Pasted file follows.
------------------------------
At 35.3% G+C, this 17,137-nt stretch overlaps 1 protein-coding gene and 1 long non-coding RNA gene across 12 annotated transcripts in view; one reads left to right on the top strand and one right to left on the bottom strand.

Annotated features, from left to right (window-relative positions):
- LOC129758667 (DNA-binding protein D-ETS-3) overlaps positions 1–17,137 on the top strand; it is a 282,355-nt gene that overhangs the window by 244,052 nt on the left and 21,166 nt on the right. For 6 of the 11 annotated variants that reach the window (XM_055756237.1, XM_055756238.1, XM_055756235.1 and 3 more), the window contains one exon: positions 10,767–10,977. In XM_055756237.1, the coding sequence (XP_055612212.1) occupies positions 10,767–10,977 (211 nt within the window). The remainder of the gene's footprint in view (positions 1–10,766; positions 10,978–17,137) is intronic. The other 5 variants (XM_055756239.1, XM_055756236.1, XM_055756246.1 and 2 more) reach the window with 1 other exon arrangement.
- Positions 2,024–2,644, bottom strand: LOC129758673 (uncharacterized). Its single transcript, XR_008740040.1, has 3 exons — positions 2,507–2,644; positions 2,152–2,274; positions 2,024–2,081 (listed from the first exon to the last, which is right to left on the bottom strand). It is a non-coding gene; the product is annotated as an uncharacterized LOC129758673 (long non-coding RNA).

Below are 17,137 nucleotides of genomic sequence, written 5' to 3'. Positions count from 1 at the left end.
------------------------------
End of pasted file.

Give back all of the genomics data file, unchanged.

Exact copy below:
At 35.3% G+C, this 17,137-nt stretch overlaps 1 protein-coding gene and 1 long non-coding RNA gene across 12 annotated transcripts in view; one reads left to right on the top strand and one right to left on the bottom strand.

Annotated features, from left to right (window-relative positions):
- LOC129758667 (DNA-binding protein D-ETS-3) overlaps positions 1–17,137 on the top strand; it is a 282,355-nt gene that overhangs the window by 244,052 nt on the left and 21,166 nt on the right. For 6 of the 11 annotated variants that reach the window (XM_055756237.1, XM_055756238.1, XM_055756235.1 and 3 more), the window contains one exon: positions 10,767–10,977. In XM_055756237.1, the coding sequence (XP_055612212.1) occupies positions 10,767–10,977 (211 nt within the window). The remainder of the gene's footprint in view (positions 1–10,766; positions 10,978–17,137) is intronic. The other 5 variants (XM_055756239.1, XM_055756236.1, XM_055756246.1 and 2 more) reach the window with 1 other exon arrangement.
- Positions 2,024–2,644, bottom strand: LOC129758673 (uncharacterized). Its single transcript, XR_008740040.1, has 3 exons — positions 2,507–2,644; positions 2,152–2,274; positions 2,024–2,081 (listed from the first exon to the last, which is right to left on the bottom strand). It is a non-coding gene; the product is annotated as an uncharacterized LOC129758673 (long non-coding RNA).

Below are 17,137 nucleotides of genomic sequence, written 5' to 3'. Positions count from 1 at the left end.